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Xochitl Delgado-Solorzano (Class 11) accepted a new position as Director of the Honors College Path Program at the University of Arkansas, Fayetteville. The program prepares exceptional high school students from underrepresented populations to excel at UAF.
Lindsey Clark (Class 3) graduated from Northeast Ohio Medical University in May. She starts as an Internal Medicine Primary Care resident at the University of Kentucky in the fall.
Emily English (Class 3), who currently works as a Program Administrator in the Arkansas Children’s Research Institute Access to Healthy Foods Research Group, earned her Ph.D. in public health from the University of Arkansas for Medical Sciences.
Julianne Dunn (Class 4) accepted a new position in Community and Economic Development with the University of Arkansas Cooperative Extension Service in Little Rock.
Stephanie Ryan McCoy (Class 6) is serving as lead of the community needs assessment work for Susan G. Komen in Dallas, Texas. McCoy is also working on Susan G. Komen’s African-American Health Equity Initiative to reduce breast cancer death rates among African-American women.
Jessica Boyd Andrews (Class 8) is now CEO of 7hills Homeless Center in Fayetteville, Ark. Andrews previously served as the first executive director of Community Venture Foundation, also in Fayetteville.
Amie Alexander (Class 12), while completing a concurrent law degree at UA Little Rock William H. Bowen School of Law, is clerking with the Mitchell Williams and Friday, Elridge, & Clark law firms in Little Rock this summer.
Marquisa Wince (Milwaukee, Wisc.), who recently completed her first year at the University of Arkansas Clinton School of Public Service, is in Nairobi, Kenya, this summer for her International Public Service Project.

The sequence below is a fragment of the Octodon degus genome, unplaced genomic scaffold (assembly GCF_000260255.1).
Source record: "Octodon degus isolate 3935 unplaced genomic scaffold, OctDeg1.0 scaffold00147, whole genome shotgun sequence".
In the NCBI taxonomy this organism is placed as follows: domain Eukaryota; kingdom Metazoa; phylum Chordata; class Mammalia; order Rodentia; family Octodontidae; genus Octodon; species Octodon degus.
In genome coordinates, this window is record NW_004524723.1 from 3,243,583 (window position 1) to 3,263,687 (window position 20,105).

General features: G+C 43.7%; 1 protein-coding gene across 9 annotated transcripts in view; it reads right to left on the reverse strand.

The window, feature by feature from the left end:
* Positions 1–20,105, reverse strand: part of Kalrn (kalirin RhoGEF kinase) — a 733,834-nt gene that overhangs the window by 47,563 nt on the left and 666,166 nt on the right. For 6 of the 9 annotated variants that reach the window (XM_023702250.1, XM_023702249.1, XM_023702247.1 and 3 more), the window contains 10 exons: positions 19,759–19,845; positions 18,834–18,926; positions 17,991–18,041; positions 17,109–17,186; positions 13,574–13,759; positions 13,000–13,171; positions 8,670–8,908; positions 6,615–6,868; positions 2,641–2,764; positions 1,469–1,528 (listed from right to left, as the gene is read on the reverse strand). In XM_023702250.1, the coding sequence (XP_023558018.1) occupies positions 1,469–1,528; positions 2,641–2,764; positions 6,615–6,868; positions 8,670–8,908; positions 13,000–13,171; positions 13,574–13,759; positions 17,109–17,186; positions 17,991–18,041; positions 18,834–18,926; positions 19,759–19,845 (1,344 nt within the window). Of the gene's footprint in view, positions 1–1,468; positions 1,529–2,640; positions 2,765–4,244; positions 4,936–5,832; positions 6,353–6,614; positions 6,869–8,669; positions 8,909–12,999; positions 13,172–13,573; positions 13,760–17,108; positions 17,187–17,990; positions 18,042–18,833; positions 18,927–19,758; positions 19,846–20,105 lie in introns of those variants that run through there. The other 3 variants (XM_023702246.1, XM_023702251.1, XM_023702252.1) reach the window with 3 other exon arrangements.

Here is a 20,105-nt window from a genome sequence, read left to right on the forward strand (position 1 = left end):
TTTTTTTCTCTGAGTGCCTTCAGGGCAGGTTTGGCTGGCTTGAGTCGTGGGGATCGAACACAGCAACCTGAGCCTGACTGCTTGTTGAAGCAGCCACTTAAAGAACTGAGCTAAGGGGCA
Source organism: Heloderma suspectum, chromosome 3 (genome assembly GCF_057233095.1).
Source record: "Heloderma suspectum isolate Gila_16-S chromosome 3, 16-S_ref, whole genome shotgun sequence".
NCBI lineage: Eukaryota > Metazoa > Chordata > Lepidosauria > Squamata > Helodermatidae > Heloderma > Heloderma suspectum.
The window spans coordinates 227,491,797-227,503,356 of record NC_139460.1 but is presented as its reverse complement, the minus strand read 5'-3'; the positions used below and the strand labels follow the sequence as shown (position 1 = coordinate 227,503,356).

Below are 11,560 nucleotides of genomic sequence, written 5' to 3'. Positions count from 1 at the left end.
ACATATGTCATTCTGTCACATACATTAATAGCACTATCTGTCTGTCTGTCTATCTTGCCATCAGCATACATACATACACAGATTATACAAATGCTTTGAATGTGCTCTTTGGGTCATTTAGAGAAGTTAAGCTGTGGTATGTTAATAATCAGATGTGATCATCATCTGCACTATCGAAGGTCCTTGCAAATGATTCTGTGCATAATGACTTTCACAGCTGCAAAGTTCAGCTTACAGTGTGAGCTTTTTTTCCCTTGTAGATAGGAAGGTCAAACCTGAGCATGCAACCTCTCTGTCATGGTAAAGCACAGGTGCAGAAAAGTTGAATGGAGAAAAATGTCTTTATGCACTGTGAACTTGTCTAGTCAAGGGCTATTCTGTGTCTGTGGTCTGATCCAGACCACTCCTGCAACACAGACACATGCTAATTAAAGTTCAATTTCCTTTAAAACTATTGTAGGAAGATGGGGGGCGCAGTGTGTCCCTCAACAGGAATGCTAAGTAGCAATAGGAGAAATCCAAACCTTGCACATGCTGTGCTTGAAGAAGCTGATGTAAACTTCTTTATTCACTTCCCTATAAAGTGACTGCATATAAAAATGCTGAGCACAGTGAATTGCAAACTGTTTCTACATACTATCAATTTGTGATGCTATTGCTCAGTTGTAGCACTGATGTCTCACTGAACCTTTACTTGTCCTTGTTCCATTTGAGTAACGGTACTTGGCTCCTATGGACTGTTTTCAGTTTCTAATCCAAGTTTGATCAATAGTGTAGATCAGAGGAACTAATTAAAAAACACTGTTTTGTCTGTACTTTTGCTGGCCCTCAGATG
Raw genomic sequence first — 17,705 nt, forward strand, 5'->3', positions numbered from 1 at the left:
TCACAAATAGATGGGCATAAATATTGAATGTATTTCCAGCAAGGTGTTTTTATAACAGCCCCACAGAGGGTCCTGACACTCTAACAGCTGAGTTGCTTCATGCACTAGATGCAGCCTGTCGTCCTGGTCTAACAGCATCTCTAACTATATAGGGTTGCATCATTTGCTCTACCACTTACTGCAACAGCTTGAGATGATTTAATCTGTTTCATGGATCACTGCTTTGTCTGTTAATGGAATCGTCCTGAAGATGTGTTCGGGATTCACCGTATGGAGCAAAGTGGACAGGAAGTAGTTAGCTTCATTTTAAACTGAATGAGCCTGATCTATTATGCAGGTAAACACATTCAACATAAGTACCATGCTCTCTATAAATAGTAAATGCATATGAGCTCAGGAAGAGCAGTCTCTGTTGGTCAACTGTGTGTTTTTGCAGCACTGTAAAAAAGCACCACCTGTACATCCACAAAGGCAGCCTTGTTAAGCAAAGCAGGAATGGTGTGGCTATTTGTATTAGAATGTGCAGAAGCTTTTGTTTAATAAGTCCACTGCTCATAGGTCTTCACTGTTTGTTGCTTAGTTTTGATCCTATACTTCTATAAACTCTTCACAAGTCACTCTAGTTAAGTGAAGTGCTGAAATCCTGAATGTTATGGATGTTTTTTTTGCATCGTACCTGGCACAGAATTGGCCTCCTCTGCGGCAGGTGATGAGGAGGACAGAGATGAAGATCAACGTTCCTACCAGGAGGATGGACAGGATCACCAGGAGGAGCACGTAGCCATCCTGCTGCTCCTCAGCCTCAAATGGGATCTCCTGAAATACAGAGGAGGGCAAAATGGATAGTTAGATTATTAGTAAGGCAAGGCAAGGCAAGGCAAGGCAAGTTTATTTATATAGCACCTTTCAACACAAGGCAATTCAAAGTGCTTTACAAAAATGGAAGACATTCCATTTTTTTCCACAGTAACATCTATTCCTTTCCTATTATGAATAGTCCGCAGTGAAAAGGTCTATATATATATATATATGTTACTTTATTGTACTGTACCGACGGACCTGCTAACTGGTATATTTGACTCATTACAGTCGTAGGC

Wince is working with Probation and Aftercare Services, a government department under the Ministry of Interior and Coordination where she is supervised by Clinton School alum Florence Mueni, who serves as an officer in the department.
“She’s actually really involved in my work,” Wince said of Mueni. “I ask her to help me out. She’s introduced me to everyone in the office and set up the focus groups and made sure that I’m getting connected to the people that I need.”
Wince has been in Kenya for almost three weeks and has been able to start her work with few transitional issues.
“It’s been amazing so far,” Wince said. “It’s been pretty easy (in terms of the transition). I don’t know Swahili, which can be kind of difficult in some cases, but most folks can understand English. I’ve just been told that I talk really fast. I’m trying to slow down and be mindful.”
What drew you to this specific project?
What I’m doing is an evaluation for formerly incarcerated youth. Their system is different from the U.S. system. They have probation hostels, where if the judge deems it fit and the offender agrees to it, they can enter the hostel for one year. Like probation, or sort of like a half-way house, I’m trying to determine if the services are effective in the rehabilitation of the offenders.